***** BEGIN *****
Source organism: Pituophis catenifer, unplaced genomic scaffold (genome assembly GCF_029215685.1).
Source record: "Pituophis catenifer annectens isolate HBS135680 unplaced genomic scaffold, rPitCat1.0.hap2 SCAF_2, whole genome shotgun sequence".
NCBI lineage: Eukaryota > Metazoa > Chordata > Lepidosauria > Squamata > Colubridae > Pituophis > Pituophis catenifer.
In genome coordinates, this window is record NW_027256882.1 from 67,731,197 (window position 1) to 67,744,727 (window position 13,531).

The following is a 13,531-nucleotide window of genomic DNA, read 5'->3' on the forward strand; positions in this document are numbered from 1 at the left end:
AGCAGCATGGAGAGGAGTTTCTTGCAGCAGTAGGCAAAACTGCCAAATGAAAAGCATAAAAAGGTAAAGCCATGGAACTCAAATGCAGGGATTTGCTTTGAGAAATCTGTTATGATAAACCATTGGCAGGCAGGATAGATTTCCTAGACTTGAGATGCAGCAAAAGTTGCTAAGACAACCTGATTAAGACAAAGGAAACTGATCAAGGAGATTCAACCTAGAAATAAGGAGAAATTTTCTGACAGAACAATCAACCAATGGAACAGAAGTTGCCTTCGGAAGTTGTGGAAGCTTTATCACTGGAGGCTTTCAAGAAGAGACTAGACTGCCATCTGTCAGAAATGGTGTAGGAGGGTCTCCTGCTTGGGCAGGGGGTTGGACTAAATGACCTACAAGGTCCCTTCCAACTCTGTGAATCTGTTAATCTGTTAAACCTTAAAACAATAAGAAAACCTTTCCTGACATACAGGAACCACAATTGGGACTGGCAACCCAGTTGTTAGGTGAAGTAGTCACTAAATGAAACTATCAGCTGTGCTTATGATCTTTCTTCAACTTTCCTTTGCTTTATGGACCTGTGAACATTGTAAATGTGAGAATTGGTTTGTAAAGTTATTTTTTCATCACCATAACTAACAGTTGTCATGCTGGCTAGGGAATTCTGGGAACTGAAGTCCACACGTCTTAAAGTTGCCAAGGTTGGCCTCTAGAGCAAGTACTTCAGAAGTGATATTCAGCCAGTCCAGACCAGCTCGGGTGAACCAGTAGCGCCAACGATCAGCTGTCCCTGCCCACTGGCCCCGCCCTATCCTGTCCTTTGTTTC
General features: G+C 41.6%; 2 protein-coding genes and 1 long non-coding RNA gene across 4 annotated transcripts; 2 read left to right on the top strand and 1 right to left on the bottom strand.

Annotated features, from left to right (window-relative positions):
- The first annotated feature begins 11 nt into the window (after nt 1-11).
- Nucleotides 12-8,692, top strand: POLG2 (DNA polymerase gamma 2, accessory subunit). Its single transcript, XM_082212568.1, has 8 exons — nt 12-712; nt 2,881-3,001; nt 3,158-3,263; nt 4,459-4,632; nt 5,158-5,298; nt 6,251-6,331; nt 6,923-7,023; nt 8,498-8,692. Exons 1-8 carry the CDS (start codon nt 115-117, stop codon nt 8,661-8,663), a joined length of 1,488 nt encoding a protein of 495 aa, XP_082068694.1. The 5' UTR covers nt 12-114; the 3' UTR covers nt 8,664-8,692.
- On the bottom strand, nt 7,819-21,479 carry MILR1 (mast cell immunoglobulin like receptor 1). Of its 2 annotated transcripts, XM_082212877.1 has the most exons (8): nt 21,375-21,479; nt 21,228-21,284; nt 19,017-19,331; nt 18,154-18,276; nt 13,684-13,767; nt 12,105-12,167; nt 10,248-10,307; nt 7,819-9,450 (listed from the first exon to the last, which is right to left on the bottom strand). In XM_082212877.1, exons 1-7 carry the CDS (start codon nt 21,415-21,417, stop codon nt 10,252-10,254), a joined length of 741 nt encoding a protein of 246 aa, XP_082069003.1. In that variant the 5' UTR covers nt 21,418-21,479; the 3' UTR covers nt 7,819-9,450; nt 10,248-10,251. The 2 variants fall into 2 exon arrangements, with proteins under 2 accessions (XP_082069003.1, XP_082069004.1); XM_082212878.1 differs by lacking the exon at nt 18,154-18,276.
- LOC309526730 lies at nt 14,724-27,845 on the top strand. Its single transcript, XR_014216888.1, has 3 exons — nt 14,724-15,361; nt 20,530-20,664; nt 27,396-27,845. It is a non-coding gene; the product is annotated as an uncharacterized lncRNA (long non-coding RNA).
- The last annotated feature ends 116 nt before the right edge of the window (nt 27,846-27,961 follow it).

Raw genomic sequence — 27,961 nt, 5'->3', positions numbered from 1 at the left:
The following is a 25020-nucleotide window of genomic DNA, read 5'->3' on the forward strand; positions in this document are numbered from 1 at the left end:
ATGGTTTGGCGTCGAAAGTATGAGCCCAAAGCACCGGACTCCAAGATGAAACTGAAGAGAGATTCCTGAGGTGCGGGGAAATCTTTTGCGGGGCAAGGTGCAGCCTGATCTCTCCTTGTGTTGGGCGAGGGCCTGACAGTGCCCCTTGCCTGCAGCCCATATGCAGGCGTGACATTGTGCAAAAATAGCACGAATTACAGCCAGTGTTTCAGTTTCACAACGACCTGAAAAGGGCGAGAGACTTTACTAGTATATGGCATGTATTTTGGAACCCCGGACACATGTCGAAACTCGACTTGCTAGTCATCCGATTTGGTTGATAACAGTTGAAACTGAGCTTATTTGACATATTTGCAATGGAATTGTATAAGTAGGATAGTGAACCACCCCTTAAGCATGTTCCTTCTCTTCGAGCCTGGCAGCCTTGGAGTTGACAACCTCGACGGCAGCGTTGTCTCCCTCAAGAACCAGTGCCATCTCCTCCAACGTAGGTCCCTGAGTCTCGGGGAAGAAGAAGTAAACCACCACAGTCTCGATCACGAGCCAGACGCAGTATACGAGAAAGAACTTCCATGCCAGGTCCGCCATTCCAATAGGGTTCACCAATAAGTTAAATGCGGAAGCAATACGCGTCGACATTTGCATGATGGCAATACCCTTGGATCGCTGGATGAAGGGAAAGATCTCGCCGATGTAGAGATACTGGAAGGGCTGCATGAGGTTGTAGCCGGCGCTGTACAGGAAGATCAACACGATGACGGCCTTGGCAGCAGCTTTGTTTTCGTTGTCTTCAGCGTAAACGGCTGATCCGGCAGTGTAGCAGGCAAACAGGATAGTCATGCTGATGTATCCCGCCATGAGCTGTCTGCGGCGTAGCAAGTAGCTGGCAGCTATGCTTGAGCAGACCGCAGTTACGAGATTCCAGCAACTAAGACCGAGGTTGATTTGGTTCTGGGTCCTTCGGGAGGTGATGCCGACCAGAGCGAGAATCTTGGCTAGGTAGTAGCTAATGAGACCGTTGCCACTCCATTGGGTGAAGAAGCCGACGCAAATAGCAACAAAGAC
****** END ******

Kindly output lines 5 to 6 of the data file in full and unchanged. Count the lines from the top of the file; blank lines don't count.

The following is a 13,531-nucleotide window of genomic DNA, read 5'->3' on the forward strand; positions in this document are numbered from 1 at the left end:
AGCAGCATGGAGAGGAGTTTCTTGCAGCAGTAGGCAAAACTGCCAAATGAAAAGCATAAAAAGGTAAAGCCATGGAACTCAAATGCAGGGATTTGCTTTGAGAAATCTGTTATGATAAACCATTGGCAGGCAGGATAGATTTCCTAGACTTGAGATGCAGCAAAAGTTGCTAAGACAACCTGATTAAGACAAAGGAAACTGATCAAGGAGATTCAACCTAGAAATAAGGAGAAATTTTCTGACAGAACAATCAACCAATGGAACAGAAGTTGCCTTCGGAAGTTGTGGAAGCTTTATCACTGGAGGCTTTCAAGAAGAGACTAGACTGCCATCTGTCAGAAATGGTGTAGGAGGGTCTCCTGCTTGGGCAGGGGGTTGGACTAAATGACCTACAAGGTCCCTTCCAACTCTGTGAATCTGTTAATCTGTTAAACCTTAAAACAATAAGAAAACCTTTCCTGACATACAGGAACCACAATTGGGACTGGCAACCCAGTTGTTAGGTGAAGTAGTCACTAAATGAAACTATCAGCTGTGCTTATGATCTTTCTTCAACTTTCCTTTGCTTTATGGACCTGTGAACATTGTAAATGTGAGAATTGGTTTGTAAAGTTATTTTTTCATCACCATAACTAACAGTTGTCATGCTGGCTAGGGAATTCTGGGAACTGAAGTCCACACGTCTTAAAGTTGCCAAGGTTGGCCTCTAGAGCAAGTACTTCAGAAGTGATATTCAGCCAGTCCAGACCAGCTCGGGTGAACCAGTAGCGCCAACGATCAGCTGTCCCTGCCCACTGGCCCCGCCCTATCCTGTCCTTTGTTTC